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Those responsible for asking universities, cities and other institutions to divest from Israel face a challenge: how to get an organization that ostensibly has no "dog in the fight" in the Arab-Israel conflict to put this issue on their official agenda.

To square this circle, groups committed to divestiture from Israel have focused on the investment portfolios of institutions, such as a university's endowment or a city's retirement fund. By characterizing locally-owned assets such as stocks in Israeli businesses, or funds that include US companies doing business with Israel as "investments" in the Israelis side of the conflict, divest-from-Israel groups make the claim that these local institutions are already "taking sides" in the Israeli-Palestinian dispute. And since the institution does not invest in the Palestinian side of the conflict, why should it invest in Israel? Fair is fair, after all.

What this argument cleverly avoids is that the Middle East dispute is actually the Arab-Israeli conflict, one which pits the one Jewish nation (Israel) against 23 Arab states, all of which support the Palestinians with diplomacy, money and - frequently - guns.

Using divestment-from-Israel organizations' own formula for calculating responsibility, one in which investment in a company doing business with a nation equals responsibility for the actions of that nation, a portion of nearly every dollar invested in energy stocks and funds represents support for the Arab side in the Arab-Israeli conflict.

Taking things further (and, again, using divestment groups' moral arithmetic), by investing in companies that in any way help develop, distribute or profit from Middle East oil makes someone a partner in the stoning of women, persecution and murder of homosexuals, and enslavement of black Africans, all of which take place in an Arab Middle East that profits from endowment or retirement investments, indeed, profits each and every time a someone fills up his or her gas tank.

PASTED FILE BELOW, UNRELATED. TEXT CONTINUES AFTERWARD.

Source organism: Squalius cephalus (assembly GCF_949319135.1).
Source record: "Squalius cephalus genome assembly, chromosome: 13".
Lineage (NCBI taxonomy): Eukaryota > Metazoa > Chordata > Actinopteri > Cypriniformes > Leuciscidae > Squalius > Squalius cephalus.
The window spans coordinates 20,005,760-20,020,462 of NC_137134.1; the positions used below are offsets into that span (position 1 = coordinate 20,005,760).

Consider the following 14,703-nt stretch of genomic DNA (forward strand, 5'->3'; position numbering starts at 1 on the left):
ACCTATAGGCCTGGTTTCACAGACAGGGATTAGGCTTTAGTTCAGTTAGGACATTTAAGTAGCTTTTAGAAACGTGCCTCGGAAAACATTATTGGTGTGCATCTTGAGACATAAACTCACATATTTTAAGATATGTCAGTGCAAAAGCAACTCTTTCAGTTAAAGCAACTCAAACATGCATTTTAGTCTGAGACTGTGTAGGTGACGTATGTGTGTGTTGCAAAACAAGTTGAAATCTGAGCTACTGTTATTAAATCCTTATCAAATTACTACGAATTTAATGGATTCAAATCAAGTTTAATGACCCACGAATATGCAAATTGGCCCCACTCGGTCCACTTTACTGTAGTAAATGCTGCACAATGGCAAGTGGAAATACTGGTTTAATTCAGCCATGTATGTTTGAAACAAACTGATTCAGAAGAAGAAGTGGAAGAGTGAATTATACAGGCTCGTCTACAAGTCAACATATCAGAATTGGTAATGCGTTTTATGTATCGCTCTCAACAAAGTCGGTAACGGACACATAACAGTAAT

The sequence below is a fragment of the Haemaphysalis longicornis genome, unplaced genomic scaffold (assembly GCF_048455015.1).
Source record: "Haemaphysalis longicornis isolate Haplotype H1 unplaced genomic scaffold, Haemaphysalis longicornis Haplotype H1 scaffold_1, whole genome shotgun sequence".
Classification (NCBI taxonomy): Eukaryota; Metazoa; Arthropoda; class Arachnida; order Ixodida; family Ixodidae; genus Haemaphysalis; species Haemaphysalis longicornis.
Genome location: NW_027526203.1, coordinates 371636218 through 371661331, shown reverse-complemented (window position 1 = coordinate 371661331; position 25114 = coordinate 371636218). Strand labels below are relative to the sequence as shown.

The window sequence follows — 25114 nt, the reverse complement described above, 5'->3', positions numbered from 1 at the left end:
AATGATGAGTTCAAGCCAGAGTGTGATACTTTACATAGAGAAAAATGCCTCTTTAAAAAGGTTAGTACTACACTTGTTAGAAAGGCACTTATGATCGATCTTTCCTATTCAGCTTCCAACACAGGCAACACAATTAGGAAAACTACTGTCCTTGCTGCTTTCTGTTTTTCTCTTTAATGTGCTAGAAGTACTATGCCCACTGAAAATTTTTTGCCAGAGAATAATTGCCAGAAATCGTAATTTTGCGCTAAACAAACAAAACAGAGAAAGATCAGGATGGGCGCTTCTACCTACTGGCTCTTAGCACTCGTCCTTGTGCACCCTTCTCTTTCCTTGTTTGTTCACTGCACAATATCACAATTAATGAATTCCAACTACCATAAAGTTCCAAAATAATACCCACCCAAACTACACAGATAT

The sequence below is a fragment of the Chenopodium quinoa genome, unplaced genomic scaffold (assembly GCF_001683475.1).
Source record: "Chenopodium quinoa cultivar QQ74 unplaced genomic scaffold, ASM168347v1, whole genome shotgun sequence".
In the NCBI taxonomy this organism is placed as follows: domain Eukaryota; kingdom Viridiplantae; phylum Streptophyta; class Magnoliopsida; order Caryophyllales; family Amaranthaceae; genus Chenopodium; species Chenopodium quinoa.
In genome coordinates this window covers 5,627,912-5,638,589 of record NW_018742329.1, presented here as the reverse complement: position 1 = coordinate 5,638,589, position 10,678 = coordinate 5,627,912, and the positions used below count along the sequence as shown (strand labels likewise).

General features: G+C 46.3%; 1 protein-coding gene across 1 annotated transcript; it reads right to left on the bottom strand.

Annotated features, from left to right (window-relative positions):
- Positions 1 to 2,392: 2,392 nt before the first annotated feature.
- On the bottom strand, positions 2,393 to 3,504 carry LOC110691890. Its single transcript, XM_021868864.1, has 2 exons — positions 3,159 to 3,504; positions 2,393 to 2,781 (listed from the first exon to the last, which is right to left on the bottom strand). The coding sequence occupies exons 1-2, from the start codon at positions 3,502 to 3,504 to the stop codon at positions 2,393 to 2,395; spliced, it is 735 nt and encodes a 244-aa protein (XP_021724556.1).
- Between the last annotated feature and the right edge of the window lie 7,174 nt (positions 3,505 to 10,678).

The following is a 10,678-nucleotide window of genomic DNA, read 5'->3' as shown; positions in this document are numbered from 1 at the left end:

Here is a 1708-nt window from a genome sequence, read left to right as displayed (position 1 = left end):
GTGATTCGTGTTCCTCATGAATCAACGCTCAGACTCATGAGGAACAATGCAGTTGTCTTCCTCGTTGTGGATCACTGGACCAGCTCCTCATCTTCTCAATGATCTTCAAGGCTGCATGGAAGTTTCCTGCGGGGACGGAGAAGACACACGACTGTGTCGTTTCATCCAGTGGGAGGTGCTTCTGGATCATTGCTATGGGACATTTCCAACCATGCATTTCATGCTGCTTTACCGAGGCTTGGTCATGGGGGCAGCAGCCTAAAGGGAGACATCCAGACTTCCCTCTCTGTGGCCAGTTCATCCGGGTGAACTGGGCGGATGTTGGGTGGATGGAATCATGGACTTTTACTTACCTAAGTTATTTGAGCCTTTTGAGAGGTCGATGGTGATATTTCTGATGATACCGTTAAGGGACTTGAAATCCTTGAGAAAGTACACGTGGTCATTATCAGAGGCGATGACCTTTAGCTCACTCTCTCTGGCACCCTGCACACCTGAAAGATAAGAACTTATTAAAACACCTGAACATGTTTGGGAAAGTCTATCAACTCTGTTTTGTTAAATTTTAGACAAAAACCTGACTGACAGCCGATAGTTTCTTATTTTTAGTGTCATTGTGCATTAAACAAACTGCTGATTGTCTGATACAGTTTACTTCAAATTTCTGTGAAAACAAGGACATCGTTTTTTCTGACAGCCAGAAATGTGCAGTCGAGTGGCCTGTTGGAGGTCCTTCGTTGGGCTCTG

This endless chain of potential accusation is why many organizations approach the issue of social investment with extreme care. Is a share of Caterpillar a safe (if not boring) investment in an equipment manufacturer, or a way of announcing support for house demolitions (or the destruction of weapons tunnels - depending on who you ask) in Gaza? Does a share of Mobil mean someone is all in favor of the stoning to death of Saudi brides? For supporters of Israel, the issue is complex enough that we have never asked institutions to make a statement by stopping its investment in companies that benefit Israel's Arab foes. Would it were so that the supports of boycotting Israel could be so responsible.

As with so many tactics, the portrayal of divestment as solely an issue of fairness is simply a ruse to appeal to someone's better nature. A similar argument comes up whenever Israel's critics are asked why they don't battle human rights abuses in Arab countries with one one-hundredth the venom they have for Israel. "Israel is the largest recipient of US aid," they reply, "and as an American, I have a moral say in where my tax dollar goes."

Indeed they do. Yet the fact that Egypt receives nearly the same amount of foreign aid as Israel never seems to make them equally vocal about the abuse of women, homosexuals and religious minorities in that country. America's heavy investment in the UN, which in turn pays most of the bills of the Palestinians, never seems to prick their conscience as American taxpayers for the corruption, violence and murderousness of the Palestinians they spend so much time talking about.

This confusion can be cleared if one realizes that the goal of the worldwide Israel boycott movement is not raising up the Palestinians, but in running down the Israelis. Local branches of the movement are not fighting for an equitable distribution of funds between different players in the Middle East conflict, but to get the a school, city, town or church to declare that Israel is a racist, apartheid state, alone in the world at deserving economic punishment. That is the message they will deliver to the world once any divest-from-Israel motion passes, so it is only fair to alert those who are in a position to vote for such actions that this is what they is being requested from them, not just a harmless proposition to create a level playing field.
© 2005 Divestment Watch
Article © 2005 Jon Haber